Putin losing control of Wagner again as mercenaries look to Prigozhin’s son
The son of former Wagner Group CEO Yevgeny Prigozhin appears to be mounting a campaign to spoil the Kremlin’s hopes of crowning Commander Andrey Troshev the PMC’s new leader.
Pavel Prigozhin, 25, is believed to have entered negotiations with the Russian National Guard known as Rosgvardia to allow the mercenary group to rejoin combat operations in Ukraine.
Commander Troshev however appears to already be Putin’s pick having been embraced by the Russian leader publically and appearing in a meeting at the Kremlin.
Yevgeny Prigozhin died in a plane crash in August with much speculation surrounding his death alongside a number of top Wagner commanders.
A US think tank has noted that the actions of Pavel Prigozhin suggest a faction within Wagner is open to backing an alternative to Troshev despite the latter appearing to enjoy backing from the Russian Ministry of Defence.
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The Institute for the Study of War said: “Some Wagner personnel are interested in rallying around a Prigozhin-linked alternative to the Kremlin and MoD-aligned Troshev,
“It is unclear what the Kremlin thinks the relationship[s] between Wagner elements and the Russian government are,
They added: “Putin’s public embrace of Troshev and subordinating Wagner elements to the Russian MoD [is] noteworthy.
“The MoD would have to provide the equipment and supplies for a large, reconstituted force under Rosgvardia in any case, since Rosgvardia does not have the logistical infrastructure to do so on its own.”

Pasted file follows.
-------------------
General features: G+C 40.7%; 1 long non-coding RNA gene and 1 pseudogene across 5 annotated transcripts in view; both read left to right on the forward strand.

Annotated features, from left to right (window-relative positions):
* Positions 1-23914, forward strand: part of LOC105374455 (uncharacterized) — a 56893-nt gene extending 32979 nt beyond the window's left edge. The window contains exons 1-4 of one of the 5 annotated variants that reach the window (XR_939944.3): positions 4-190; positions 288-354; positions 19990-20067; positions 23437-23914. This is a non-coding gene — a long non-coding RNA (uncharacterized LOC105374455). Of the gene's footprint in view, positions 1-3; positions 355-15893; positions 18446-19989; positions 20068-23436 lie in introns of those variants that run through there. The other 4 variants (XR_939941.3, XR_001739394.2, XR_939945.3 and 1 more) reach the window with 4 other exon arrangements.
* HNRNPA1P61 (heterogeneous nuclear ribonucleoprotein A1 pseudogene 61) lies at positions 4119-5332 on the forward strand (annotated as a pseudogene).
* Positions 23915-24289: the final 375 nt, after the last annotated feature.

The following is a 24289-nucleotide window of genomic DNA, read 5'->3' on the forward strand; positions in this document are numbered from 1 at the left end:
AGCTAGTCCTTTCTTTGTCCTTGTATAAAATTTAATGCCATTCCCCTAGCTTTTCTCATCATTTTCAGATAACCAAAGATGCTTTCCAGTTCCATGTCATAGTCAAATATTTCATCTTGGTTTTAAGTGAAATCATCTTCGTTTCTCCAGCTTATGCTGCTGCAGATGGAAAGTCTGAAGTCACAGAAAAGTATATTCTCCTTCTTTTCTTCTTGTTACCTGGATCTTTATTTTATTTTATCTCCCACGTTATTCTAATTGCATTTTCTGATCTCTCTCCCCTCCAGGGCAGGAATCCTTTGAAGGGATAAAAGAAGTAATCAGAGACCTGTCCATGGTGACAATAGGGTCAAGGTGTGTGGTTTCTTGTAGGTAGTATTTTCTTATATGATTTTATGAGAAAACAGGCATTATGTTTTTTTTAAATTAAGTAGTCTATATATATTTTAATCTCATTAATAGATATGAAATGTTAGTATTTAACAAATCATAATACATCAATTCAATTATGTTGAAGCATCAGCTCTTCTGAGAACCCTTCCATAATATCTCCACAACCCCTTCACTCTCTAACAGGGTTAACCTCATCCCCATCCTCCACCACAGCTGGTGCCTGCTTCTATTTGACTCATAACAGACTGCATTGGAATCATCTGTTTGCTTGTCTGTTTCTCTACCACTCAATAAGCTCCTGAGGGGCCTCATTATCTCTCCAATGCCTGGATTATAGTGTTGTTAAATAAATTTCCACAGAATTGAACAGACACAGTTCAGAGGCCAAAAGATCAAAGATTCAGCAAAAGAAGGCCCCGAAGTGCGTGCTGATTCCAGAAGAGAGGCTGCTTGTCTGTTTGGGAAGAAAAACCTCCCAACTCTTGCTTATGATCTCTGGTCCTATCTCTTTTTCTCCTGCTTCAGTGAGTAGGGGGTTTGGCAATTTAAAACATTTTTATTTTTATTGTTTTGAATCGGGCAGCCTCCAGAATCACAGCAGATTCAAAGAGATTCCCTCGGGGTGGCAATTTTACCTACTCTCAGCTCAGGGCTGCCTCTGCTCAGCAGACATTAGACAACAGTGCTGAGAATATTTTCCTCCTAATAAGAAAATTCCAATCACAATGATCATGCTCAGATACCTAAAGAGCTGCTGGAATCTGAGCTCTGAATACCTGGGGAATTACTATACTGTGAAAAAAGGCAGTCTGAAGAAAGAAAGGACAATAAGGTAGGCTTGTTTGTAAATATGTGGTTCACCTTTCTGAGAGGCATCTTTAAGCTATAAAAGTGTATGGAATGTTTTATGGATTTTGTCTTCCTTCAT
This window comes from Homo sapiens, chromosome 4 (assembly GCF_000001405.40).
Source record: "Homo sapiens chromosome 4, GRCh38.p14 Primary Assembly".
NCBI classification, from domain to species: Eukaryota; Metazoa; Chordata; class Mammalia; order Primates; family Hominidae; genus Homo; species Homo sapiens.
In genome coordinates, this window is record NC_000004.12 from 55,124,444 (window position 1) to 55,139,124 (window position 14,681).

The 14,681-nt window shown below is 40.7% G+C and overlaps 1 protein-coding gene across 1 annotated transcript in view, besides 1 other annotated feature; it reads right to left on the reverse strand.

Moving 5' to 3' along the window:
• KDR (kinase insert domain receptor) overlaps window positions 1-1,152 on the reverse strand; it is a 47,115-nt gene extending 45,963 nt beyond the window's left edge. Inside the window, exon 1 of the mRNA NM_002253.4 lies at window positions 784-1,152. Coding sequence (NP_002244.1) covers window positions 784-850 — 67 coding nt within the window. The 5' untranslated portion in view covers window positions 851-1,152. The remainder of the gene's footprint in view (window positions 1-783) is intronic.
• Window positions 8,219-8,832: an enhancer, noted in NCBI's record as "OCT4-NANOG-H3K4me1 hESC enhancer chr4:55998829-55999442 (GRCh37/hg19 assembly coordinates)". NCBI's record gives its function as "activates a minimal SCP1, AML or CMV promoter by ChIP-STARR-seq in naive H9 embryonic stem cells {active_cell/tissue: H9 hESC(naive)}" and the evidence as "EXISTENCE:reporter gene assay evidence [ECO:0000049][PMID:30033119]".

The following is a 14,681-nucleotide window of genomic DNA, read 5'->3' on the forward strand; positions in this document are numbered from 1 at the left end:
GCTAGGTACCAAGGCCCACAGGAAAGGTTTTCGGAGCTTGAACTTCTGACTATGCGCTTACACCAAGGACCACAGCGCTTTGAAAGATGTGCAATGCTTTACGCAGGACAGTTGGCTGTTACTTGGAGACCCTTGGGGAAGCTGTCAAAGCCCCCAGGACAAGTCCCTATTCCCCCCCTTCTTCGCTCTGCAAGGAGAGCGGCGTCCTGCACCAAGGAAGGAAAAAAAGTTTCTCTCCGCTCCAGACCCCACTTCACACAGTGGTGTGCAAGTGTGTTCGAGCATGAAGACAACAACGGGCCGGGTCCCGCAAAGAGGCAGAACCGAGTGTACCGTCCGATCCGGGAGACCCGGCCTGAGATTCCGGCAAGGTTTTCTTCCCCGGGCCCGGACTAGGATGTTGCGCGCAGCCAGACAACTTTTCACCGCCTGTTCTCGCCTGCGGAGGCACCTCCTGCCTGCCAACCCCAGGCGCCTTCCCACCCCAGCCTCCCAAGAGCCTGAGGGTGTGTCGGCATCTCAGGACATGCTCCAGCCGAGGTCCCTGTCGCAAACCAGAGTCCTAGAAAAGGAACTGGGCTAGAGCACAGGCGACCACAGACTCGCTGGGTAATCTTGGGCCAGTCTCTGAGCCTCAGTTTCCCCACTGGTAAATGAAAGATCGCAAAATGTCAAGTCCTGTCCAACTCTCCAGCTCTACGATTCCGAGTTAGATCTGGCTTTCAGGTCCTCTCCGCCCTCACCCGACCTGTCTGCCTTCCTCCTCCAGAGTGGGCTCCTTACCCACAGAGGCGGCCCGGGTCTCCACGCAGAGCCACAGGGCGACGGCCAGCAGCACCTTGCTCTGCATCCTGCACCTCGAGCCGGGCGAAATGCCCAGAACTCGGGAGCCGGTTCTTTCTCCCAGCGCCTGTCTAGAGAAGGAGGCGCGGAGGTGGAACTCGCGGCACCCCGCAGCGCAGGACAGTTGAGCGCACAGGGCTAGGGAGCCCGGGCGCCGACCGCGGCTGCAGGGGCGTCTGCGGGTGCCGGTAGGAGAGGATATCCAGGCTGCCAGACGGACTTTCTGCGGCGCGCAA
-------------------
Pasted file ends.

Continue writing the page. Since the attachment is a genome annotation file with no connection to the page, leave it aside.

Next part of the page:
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Prigozhin Senior was an oligarch who built a catering business empire which gained him the moniker “Putin’s chef”.
He later became CEO of the Wagner Group and became the face of the PMC’s operations in Ukraine, spearheading a notorious recruitment drive which saw Russian convicts join the mercenary company in droves.
However, a bitter feud between Prigozhin and the Russian high command developed especially with the Head of the Russian Armed Forces Sergei Shoigu.
The row culminated in a mutiny and march of Moscow by Wagner fighters led by Prigozhin before he backed down and appeared to make a deal with the Kremlin, though shortly after he was to die in a plane crash the cause of which remains unknown.
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